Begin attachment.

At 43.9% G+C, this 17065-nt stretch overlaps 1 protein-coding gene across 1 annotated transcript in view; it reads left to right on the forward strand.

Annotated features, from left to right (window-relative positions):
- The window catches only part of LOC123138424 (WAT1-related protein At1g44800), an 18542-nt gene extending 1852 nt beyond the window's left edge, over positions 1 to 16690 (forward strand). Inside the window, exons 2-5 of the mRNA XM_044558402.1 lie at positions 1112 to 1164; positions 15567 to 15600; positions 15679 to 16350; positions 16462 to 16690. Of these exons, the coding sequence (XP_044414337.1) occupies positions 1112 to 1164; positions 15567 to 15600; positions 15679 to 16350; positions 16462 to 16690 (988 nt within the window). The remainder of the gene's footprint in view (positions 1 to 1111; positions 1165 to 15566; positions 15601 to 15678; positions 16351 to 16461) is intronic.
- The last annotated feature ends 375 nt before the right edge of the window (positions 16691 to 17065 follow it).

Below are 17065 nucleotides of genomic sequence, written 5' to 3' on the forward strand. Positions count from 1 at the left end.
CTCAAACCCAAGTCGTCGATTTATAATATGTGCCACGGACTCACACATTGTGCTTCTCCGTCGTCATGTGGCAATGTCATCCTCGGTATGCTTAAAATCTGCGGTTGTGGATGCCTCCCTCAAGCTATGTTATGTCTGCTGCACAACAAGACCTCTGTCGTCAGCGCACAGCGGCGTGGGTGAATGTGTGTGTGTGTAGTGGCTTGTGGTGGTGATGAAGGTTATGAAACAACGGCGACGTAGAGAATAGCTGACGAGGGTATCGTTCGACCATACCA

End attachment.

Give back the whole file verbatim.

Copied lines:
At 43.9% G+C, this 17065-nt stretch overlaps 1 protein-coding gene across 1 annotated transcript in view; it reads left to right on the forward strand.

Annotated features, from left to right (window-relative positions):
- The window catches only part of LOC123138424 (WAT1-related protein At1g44800), an 18542-nt gene extending 1852 nt beyond the window's left edge, over positions 1 to 16690 (forward strand). Inside the window, exons 2-5 of the mRNA XM_044558402.1 lie at positions 1112 to 1164; positions 15567 to 15600; positions 15679 to 16350; positions 16462 to 16690. Of these exons, the coding sequence (XP_044414337.1) occupies positions 1112 to 1164; positions 15567 to 15600; positions 15679 to 16350; positions 16462 to 16690 (988 nt within the window). The remainder of the gene's footprint in view (positions 1 to 1111; positions 1165 to 15566; positions 15601 to 15678; positions 16351 to 16461) is intronic.
- The last annotated feature ends 375 nt before the right edge of the window (positions 16691 to 17065 follow it).

Below are 17065 nucleotides of genomic sequence, written 5' to 3' on the forward strand. Positions count from 1 at the left end.
CTCAAACCCAAGTCGTCGATTTATAATATGTGCCACGGACTCACACATTGTGCTTCTCCGTCGTCATGTGGCAATGTCATCCTCGGTATGCTTAAAATCTGCGGTTGTGGATGCCTCCCTCAAGCTATGTTATGTCTGCTGCACAACAAGACCTCTGTCGTCAGCGCACAGCGGCGTGGGTGAATGTGTGTGTGTGTAGTGGCTTGTGGTGGTGATGAAGGTTATGAAACAACGGCGACGTAGAGAATAGCTGACGAGGGTATCGTTCGACCATACCA